I started in mid-November and have already had 5 harvests! The outrageous red and oak leaf letteuce have done the best. None of the black seeded Simpson survived. They're all leggy because of the distance to my grow lights but one of these days I'll get around to setting up a way to drop them down.

At this point, I'm getting about 1 cut and come again harvest per week from all 4 plants which is far more than I expected. Once the weather warms up, I'd like to chop them and start new seedlings for outside on the balcony. I have been averaging about 14-15kWh, or 2¢ per month in electricity costs.







submitted 4 months ago by ThrowawaySobriquet to c/[email protected]

Some years ago, I was learning brussels sprouts and had a few extra starts. I gave most away, but one I planted in a pot for goofs. It stuck around for a few seasons, even surviving a bolt. So, it became Brusselfriend. Three years later it finally bolted and killed itself. A few of the seeds grew into new sprouts and this one survived the whole season. So, PoB is now headed into their second season. If it bolts this year, hopefully I can keep the line going

submitted 4 months ago by [email protected] to c/[email protected]
submitted 4 months ago by [email protected] to c/[email protected]
submitted 5 months ago by AchtungDrempels to c/[email protected]

..hope this is still on topic.

I've had this lamp collecting dust for about ten years with the plan to repair it at some point. Now i wanted to build a bird feeder for my balcony and remembered the lamp and thought i'd try this. I love it and the birds seem to love it too. Or maybe it's the nuts they love.

Can't wait for the season to begin so i can grow some plants too again.

submitted 5 months ago* (last edited 5 months ago) by [email protected] to c/[email protected]

So this year I grew some tomatoes for the first time. They were small but tasty.

In November they began to die, so I cut all dry/dead parts and they got better. But they still look very unhealthy.

Do tomatoes survive the winter? Does it make sense to keep watering them? Like once a week, when it doesn't rain.

Or maybe I should let them die and seed again next spring?

(Ignore the dog. She refuses to let me alone in the balcony lol)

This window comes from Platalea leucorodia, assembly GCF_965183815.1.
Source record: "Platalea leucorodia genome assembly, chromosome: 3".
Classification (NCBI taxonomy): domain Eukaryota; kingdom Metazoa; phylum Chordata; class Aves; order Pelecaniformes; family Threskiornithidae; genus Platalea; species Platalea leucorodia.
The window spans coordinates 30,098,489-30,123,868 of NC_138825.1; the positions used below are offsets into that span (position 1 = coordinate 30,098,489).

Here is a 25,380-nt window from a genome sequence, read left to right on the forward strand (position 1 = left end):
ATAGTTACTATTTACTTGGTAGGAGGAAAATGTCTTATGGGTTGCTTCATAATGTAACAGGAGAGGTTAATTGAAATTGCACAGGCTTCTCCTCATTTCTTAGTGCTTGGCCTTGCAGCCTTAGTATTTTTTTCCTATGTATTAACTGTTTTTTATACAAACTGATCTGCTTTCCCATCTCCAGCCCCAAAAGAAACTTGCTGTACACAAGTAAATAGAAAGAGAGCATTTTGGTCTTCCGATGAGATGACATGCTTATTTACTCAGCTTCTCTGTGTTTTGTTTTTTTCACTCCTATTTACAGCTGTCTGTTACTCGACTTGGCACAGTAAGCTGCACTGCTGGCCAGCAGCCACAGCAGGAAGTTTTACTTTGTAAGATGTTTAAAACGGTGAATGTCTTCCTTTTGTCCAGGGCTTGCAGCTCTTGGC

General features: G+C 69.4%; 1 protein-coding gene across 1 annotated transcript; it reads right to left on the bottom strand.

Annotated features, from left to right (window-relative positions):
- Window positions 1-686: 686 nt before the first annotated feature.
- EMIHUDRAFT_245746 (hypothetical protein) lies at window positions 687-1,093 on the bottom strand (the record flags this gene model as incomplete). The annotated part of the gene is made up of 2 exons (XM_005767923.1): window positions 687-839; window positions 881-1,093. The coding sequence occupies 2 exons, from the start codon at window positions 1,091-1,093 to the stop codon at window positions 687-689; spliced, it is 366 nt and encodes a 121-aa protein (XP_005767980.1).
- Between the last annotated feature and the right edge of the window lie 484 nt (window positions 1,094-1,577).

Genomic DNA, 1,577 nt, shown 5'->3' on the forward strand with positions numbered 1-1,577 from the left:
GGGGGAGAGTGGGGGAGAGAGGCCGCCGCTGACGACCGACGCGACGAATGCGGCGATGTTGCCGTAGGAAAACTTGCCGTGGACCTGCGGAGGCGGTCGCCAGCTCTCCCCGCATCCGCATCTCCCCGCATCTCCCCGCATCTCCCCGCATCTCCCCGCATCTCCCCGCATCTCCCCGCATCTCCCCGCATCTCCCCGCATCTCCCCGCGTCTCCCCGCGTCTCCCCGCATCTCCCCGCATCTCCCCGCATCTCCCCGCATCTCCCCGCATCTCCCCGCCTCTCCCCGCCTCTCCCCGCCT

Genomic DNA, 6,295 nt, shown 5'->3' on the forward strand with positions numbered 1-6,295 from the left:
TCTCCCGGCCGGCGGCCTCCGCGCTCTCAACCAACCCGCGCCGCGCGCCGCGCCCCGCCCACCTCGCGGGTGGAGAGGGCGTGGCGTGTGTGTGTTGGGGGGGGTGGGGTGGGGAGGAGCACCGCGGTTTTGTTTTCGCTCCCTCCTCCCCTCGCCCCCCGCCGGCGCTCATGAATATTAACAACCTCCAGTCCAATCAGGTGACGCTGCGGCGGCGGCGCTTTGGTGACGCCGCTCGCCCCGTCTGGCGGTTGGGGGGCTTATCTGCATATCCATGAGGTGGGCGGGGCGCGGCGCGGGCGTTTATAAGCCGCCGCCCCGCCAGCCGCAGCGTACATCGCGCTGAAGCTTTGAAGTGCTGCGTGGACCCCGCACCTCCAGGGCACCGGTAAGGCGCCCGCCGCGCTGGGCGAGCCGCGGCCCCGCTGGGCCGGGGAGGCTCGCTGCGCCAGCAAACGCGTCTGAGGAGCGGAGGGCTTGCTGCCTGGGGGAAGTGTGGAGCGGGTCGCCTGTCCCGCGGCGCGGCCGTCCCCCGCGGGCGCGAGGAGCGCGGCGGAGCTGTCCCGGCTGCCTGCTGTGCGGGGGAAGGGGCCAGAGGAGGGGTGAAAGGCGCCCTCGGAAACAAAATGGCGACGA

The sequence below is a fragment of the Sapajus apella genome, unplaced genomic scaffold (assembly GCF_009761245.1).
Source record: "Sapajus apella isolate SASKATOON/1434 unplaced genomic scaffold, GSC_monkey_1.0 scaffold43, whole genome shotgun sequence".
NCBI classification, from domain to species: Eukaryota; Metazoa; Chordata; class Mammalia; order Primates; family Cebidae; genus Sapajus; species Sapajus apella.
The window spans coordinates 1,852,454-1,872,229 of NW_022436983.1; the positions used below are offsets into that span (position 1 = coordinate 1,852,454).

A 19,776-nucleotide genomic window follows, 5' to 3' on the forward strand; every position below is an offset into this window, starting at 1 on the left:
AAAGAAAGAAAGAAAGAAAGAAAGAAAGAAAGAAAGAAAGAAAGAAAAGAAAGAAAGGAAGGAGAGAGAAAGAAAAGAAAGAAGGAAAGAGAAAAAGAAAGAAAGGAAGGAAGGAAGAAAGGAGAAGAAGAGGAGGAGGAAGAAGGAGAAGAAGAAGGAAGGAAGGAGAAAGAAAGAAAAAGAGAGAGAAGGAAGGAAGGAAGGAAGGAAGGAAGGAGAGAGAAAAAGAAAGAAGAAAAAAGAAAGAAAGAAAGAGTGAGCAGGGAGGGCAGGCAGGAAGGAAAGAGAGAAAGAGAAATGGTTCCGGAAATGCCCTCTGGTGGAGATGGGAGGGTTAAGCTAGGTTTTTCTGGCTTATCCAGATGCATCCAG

Irrigating a balcony garden (self.balconygardening)
submitted 6 months ago by evasive_chimpanzee to c/[email protected]

I've had irrigation running on my porch for a few years now, so I figured it was worth making a post about how it works, and the pros and cons of it. I'm by no means an expert.


  • you don't have to worry about plants drying out on a hot weekend while you are out of town.
  • you can grow plants in smaller containers than you'd otherwise be able to
  • you can put plants in spots that would be annoying to water by hand


  • it's a lot of plastic. Typically the tubing is polyethylene or vinyl.
  • you need to drain it in the winter
  • it takes some time to figure out how to get the right amount of water to your plants
  • the system that I have (and most off-the-shelf systems, I think) is not compatible with a rain barrel.
  • you need a hose spigot

I have a porch with a lot of plants. My roof hangs over the porch, so I don't get any rain on my plants, and they are completely dependent on watering. This would typically work fine all throughout the spring, but then once summer comes, and the plants need more water, I'd inevitably lose some plants while I'm out of town. I can have friends water plants like my indoor plants that maybe need to be watered once a week, but I'm not going to ask someone to water 30 outdoor plants twice a day.

There are a few different common types of automatic irrigation systems. The most common you've probably seen is little sprinklers. Those are not ideal for containerized plants because you'd waste a lot of water, and get your porch/balcony really wet. Theres also things like soaker hoses which arent useful in our case. The type that I have, and recommend, is drip irrigation. It does exactly what it sounds like and drips water right where you want it.

There's two types of drip irrigation, and two subcategories of each. Individual emitters or emitter tubing, and each of those are available as simple emitters or pressure compensating. Individual emitters are just single droppers, and tubing is what it sounds like, a tube with a bunch of holes in it at regular intervals. The single droppers come in different sizes for different flow rates, and they are generally more convenient than the emitter tubing unless you have a big planter bed or something where you put a loop of the tubing.